What is your favourite travel memory of travelling as a family?
It’s hard to pick one, when the memories just keep coming and coming. It’s the little bits that build up to make one general, great memory! For example, what comes to mind is the time we stayed in a bare-threads hotel on the beach in Manzanillo, Mexico, and as we swam in the ocean little schools of fish jumped around our heads…practically into our mouth! It was so simple…but it’s something we still giggle about as a family. And there are the times we climbed pyramid after pyramid in the Yucatan. Sometimes our kids absolutely refused to walk, and other times they were little explorers, uncovering hidden treasures. Super-magical moments also cross my mind, like witnessing trees full of butterflies come to life at the monarch butterfly reserve high in the mountains in Mexico, and releasing lanterns as a family in Chiang Mai, Thailand. I think it is the memories as a whole that make my favorite memory…a life of discovery for our children…and many laughs along the way!
According to your child, what is their favourite part about travel?
My 7 ½ year old daughter says her favorite part is seeing new things, eating new things, and discovering new things. In general, you can say she just loves learning and doing new things!
According to your child, what was their favourite place you have travelled as a family?
Our kids are like any other…they love a theme park. They were absolutely in heaven when we discovered the highest quality waterpark that we have seen anywhere in Guatemala, of all places!
Also, our 7 ½ year old loved walking through a tight river gorge in Austria. It was a small pathway cut into the side of a rock, over some fast-moving water that through a deep canyon. Now, compare that to her 5 year old sister who refused to walk that path and screamed most of the time (because a local dared to tell her not to lean on the rail)…and you can see that every child is totally different!
According to your child, where in the world do they most want to travel to next?
Last month she was saying she wanted to visit Bali, because she wants to spend her birthday with friends that live there. Well…can you believe that girl gets her wish? I realize how ridiculous that is! So, we’re headed there before her birthday in the Spring!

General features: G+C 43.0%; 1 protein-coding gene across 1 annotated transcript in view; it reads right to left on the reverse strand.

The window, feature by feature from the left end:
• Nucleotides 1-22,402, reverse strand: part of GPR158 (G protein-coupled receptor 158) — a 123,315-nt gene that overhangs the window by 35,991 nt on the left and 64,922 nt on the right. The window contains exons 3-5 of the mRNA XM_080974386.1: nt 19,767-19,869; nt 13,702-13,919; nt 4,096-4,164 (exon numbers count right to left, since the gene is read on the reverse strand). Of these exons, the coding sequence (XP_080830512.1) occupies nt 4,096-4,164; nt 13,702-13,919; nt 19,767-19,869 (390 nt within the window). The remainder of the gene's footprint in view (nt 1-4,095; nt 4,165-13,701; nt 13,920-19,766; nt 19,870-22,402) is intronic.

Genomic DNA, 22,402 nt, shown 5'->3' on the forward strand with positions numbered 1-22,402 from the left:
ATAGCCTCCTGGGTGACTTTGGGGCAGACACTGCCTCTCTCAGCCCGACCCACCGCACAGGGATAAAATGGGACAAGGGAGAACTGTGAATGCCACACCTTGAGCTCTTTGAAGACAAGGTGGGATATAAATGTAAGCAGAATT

She also wants to visit China and New York City (because she wants to see the Statue of Liberty). The wild thing is…traveling to these places is so attainable for her! It’s not a matter of wishful thinking…but a question of when she will get to see these other parts of the world!
What tips would you offer parents when it comes to travel with children?
This sounds funny…but you must lower your expectations from traveling without children. I know this seems to contradict what I said about setting high expectations for your children to live up to. But let’s be honest…traveling with kids does require a slower pace, and you must leave time for the unexpected (potty breaks, mealtimes at inconvenient places or times, and spending more time at public playgrounds, etc). Don’t consider this an inconvenience…rather that it’s part of the journey. Try to involve your kids with the plans to help fuel their excitement, but also be careful about what you promise—because kids aren’t as easy to get over plans that fall through (and due to the inevitable delays that happen when traveling with a family…some broken plans will occur)! Leave down days in the schedule to refuel. Remember, each child has different needs. Our oldest is an extrovert and feels the need to be active and be around others to have a really great time. Other second is an introvert, and can happily play by herself for hours on end. Finding the balance between kid’s (and parent’s) personalities can be difficult…and it’s hard to perfectly please everyone on the same day!
Are there certain destination or holiday types you would recommend for parents travelling with children?
Most kids love to explore the outdoors, so we love to recommend outdoor adventures. Beach days, camping, or hikes to waterfalls (a waterfall is a great incentive for kids to complete the hike)! Kids need their space, and adults need their space from kids. Shop wisely for hotels…and realize that getting a hotel with 2 rooms will be just as exciting to your kids as it is to you! When traveling with very young kids, don’t be put-off by the amount of physical effort it takes to put a kid in a backpack and hit the streets or trails. Even before a child learns to speak, they are observing and learning—and having the guts to travel early will help nurture children who travel well!
And finally – what are you upcoming travel plans?
This Fall we spent 3 months traveling in Europe throughout Germany, Austria, Switzerland, Spain, and a bit of France. Then, we made our big leap to Asia for the first time! We’ve already spent a month in Thailand, and we’re not taking a short Christmas/New Year’s break in Vietnam before returning to Thailand for 3 more months. In the Spring we are headed to Bali for several months, then back to the US for a month visit. After that, we are throwing around a lot of ideas…perhaps RVing through Canada? 6 months in Costa Rica? Only time will tell! One thing is for sure—more great family memories are in store!